Monday, 26 June 2017


The Flat jockey's championship and the music charts seem to have lost their popularity throughout the same period of time. Remember when you would listen to the chart show on a Sunday night, watch Top of the Pops every Thursday and could reel off the number ones by rote. 

In the year I was born Scobie Breasley won the jockey's championship. From then until 1989 the roll of honour was made up of Lester Piggott,Willie Carson, Pat Eddery, Joe Mercer and Steve Cauthen. Just six jockey's names but all genuine top class riders,some legends all worthy of the esteem they were widely held in.

A fair indicator of who could be considered an indisputable top class jockey would be one with the ability to have held down and been successful in at least one job with an established big yard or owner. That is a contract that would regularly provide genuine classic and big race contenders. All six names comfortably pass the test.

With the advent of All Weather racing in 1989 it all gets a little foggy. The season was extended to the calendar year which increased the opportunities for the grafting journeyman to make their presence felt in the table. Good for them but perhaps not so for the prestige of the championship.

Going by the aforementioned criteria of the championship being won by a rider able to hold down a big job, 1990 to 1999 saw three new names claiming the title. Two of them, Dettori and Fallon thankfully fitted the seal of approval. Michael Roberts perhaps not as the Sheikh Mohamed contract only lasted a single year.

The decade also saw that long drawn out season in 1994 when Dettori and Jason Weaver built up final heady totals of 233 and 200 respectively. This will not happen again and to be honest it was hardly gripping as the result was in the bag some way out and Weaver's aim turned to reaching the double century. Furthermore it began and ended when most fans were in jump season mode.

In the seventeen years from 2000 to the present eight new names have been successful. Taking a cheap shot you could say there are all sorts of gaff track riff raff taking over. The All Weather fixture list has swelled so much during the turf season that even reverting the 'real' jockey's championship to the duration of the turf season still left the door wide open for the off meeting regulars.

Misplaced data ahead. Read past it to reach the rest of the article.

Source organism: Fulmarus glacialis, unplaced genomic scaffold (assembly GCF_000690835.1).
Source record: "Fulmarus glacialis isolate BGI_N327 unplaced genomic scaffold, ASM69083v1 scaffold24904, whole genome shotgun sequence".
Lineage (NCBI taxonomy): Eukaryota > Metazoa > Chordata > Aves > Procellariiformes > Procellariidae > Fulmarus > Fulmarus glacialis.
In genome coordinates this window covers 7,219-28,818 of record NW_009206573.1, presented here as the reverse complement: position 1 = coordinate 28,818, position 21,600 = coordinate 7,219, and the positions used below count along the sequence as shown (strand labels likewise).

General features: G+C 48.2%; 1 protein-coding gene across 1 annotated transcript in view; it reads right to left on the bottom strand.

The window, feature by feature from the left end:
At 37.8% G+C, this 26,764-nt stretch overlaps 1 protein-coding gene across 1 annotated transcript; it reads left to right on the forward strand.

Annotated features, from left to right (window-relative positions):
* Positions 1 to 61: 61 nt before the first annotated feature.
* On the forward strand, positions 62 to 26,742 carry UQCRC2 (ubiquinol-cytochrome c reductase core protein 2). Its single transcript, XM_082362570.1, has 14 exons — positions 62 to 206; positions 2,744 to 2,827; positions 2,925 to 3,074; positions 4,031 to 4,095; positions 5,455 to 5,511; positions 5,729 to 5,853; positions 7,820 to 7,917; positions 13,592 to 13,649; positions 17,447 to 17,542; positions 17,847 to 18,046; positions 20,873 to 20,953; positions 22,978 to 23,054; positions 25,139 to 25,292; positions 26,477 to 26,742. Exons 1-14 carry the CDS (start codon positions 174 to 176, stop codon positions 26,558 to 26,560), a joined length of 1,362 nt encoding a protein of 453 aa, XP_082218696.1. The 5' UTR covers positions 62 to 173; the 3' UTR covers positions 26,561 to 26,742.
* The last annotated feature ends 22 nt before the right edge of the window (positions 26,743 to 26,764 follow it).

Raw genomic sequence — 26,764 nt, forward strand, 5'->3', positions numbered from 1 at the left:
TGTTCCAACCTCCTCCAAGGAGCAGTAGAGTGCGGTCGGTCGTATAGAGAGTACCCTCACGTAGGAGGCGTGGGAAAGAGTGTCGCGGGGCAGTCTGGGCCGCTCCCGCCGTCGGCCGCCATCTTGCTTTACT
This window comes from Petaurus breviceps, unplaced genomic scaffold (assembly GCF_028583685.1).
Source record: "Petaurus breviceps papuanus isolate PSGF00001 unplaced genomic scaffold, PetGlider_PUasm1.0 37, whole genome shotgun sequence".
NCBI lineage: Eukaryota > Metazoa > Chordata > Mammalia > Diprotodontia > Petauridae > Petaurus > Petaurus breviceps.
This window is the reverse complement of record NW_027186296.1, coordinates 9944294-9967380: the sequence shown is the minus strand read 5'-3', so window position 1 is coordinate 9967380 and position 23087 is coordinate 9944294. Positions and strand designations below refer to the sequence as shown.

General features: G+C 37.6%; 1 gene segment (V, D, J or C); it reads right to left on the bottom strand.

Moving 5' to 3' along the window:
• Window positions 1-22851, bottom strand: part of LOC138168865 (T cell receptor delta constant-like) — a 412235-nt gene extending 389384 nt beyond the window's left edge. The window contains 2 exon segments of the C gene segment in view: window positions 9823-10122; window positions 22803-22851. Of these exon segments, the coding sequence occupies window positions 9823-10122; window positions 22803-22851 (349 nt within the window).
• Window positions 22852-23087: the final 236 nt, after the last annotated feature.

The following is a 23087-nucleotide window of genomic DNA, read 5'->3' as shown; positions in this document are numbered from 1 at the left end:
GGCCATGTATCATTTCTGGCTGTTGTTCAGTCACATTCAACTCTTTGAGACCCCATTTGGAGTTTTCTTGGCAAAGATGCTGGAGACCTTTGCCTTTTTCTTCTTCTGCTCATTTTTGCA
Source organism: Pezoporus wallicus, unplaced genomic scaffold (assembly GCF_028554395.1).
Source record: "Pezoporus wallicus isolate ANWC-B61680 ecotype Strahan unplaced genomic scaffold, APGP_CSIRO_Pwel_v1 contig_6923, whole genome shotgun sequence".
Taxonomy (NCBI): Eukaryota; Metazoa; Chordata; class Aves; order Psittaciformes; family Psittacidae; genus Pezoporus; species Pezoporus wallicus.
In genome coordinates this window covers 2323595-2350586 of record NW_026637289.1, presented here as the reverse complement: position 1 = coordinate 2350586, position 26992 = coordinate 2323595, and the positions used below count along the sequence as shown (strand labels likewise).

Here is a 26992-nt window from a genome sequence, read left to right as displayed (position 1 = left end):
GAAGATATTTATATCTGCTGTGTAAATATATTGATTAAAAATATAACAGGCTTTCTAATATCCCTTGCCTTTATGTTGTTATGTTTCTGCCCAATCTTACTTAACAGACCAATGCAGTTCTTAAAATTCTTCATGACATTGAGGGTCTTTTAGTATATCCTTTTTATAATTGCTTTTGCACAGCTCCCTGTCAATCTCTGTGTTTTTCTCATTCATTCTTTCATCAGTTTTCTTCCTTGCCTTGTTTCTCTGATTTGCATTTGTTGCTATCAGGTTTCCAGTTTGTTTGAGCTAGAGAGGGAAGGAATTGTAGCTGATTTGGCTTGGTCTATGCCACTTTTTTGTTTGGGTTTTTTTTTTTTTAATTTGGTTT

Out of the eight names only Ryan Moore passes the test with certainty. The jury is still out on Silvestre de Sousa as he might get another go at a big job after being dispensed with by Godolphin. Richard Hughes (in picture) is a close call. His contract with Khalid Abdullah lasted seven years but not all of the trainers welcomed him on their horses and it was eventually whittled down leaving out some notable handlers.

The Hamdan job is overall below that level quality wise so Jim Crowley will not be considered, neither will Paul Hanagan who never looked fully comfortable moving base and riding on the Southern circuit. Jamie Spencer also falls below the elite and so too Kevin Darley and Seb Sanders.

I suppose you could say that the powers that be and their misguided initiatives have got the champions they deserve. Reminds of when David Duval came out with similar words when the rough at Carnoustie was artificially fortified for the Open Championship and they all moaned and had hissy fits leaving Paul Lawrie to put his name on the trophy 

From 2007  restrictions were placed on the number of meeting a jockey could ride at each week, reducing it to nine. There is no question that well-being issues were a big consideration but it would also be a touch naive to discount as an influencing factor the hope that it would tempt the top two or three big names to go full out for the title.

The most recent change to start the season at the Newmarket Guineas meeting and end it on British Champions Day was no doubt influenced by the increasing globalisation of the sport and a renewed attempt to stoke up interest from the very top by ensuring all riders would be fully available during that period.

This may or may not prove to be an enticement to Moore if not Dettori. The Italian is a enjoying a fruitful spell in the twilight years of his career but is too far behind in the table to challenge this season.  As for whether William Buick, James Doyle and Andrea Atzani now consider themselves in the elite bracket and a bit too precious to be chasing down a title only they will know.

If any of them have had their heads turned by the abridged championship season they will be counting on the industrious De Sousa to pick up an injury or a few suspensions for them to have a chance to chase the Brazilian down.

The jockey's championship has never been the most interesting or important aspect of the sport but there was a time when it added positively to the image, particularly for younger fans. When interest evaporates along with its prestige it is an another reminder that the popularity of the sport is waning.

No comments:

Post a Comment


The controversy surrounding the move by Haydock Park to 'beef up' its chastised portable fences without consultation and forwarni...